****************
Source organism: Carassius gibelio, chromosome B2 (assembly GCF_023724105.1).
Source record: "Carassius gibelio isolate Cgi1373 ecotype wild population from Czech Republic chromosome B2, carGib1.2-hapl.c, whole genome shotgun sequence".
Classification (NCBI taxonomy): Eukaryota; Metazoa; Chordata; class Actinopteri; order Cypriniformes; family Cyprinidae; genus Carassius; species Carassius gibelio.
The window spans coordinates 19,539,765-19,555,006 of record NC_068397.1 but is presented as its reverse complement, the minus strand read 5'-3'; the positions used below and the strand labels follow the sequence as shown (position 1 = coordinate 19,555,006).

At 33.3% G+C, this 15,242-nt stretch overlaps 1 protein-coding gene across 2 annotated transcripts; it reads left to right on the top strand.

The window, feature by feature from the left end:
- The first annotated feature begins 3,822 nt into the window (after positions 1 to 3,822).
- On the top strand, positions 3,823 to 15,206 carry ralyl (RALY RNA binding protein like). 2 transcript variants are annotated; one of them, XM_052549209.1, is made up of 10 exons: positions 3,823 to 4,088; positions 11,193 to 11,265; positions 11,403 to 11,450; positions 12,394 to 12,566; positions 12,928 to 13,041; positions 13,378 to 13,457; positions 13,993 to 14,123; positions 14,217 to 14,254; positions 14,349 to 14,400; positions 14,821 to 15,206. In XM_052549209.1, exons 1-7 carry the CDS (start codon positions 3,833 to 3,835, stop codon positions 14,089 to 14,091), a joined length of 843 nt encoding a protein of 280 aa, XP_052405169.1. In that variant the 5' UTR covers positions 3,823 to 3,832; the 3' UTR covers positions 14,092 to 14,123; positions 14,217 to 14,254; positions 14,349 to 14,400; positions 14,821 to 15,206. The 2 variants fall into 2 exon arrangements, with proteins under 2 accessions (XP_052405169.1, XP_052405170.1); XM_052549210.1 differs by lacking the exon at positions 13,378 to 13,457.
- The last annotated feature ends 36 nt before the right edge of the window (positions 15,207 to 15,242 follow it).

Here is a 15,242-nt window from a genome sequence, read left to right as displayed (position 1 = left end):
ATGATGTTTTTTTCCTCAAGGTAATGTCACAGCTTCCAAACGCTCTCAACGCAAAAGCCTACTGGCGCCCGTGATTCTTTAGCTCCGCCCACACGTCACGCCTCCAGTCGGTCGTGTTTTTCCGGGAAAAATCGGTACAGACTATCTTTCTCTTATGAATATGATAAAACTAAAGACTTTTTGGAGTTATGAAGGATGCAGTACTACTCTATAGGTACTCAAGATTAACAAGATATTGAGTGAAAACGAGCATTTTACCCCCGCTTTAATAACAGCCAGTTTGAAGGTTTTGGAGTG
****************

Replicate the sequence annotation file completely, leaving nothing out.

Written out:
Source organism: Carassius gibelio, chromosome B2 (assembly GCF_023724105.1).
Source record: "Carassius gibelio isolate Cgi1373 ecotype wild population from Czech Republic chromosome B2, carGib1.2-hapl.c, whole genome shotgun sequence".
Classification (NCBI taxonomy): Eukaryota; Metazoa; Chordata; class Actinopteri; order Cypriniformes; family Cyprinidae; genus Carassius; species Carassius gibelio.
The window spans coordinates 19,539,765-19,555,006 of record NC_068397.1 but is presented as its reverse complement, the minus strand read 5'-3'; the positions used below and the strand labels follow the sequence as shown (position 1 = coordinate 19,555,006).

At 33.3% G+C, this 15,242-nt stretch overlaps 1 protein-coding gene across 2 annotated transcripts; it reads left to right on the top strand.

The window, feature by feature from the left end:
- The first annotated feature begins 3,822 nt into the window (after positions 1 to 3,822).
- On the top strand, positions 3,823 to 15,206 carry ralyl (RALY RNA binding protein like). 2 transcript variants are annotated; one of them, XM_052549209.1, is made up of 10 exons: positions 3,823 to 4,088; positions 11,193 to 11,265; positions 11,403 to 11,450; positions 12,394 to 12,566; positions 12,928 to 13,041; positions 13,378 to 13,457; positions 13,993 to 14,123; positions 14,217 to 14,254; positions 14,349 to 14,400; positions 14,821 to 15,206. In XM_052549209.1, exons 1-7 carry the CDS (start codon positions 3,833 to 3,835, stop codon positions 14,089 to 14,091), a joined length of 843 nt encoding a protein of 280 aa, XP_052405169.1. In that variant the 5' UTR covers positions 3,823 to 3,832; the 3' UTR covers positions 14,092 to 14,123; positions 14,217 to 14,254; positions 14,349 to 14,400; positions 14,821 to 15,206. The 2 variants fall into 2 exon arrangements, with proteins under 2 accessions (XP_052405169.1, XP_052405170.1); XM_052549210.1 differs by lacking the exon at positions 13,378 to 13,457.
- The last annotated feature ends 36 nt before the right edge of the window (positions 15,207 to 15,242 follow it).

Here is a 15,242-nt window from a genome sequence, read left to right as displayed (position 1 = left end):
ATGATGTTTTTTTCCTCAAGGTAATGTCACAGCTTCCAAACGCTCTCAACGCAAAAGCCTACTGGCGCCCGTGATTCTTTAGCTCCGCCCACACGTCACGCCTCCAGTCGGTCGTGTTTTTCCGGGAAAAATCGGTACAGACTATCTTTCTCTTATGAATATGATAAAACTAAAGACTTTTTGGAGTTATGAAGGATGCAGTACTACTCTATAGGTACTCAAGATTAACAAGATATTGAGTGAAAACGAGCATTTTACCCCCGCTTTAATAACAGCCAGTTTGAAGGTTTTGGAGTG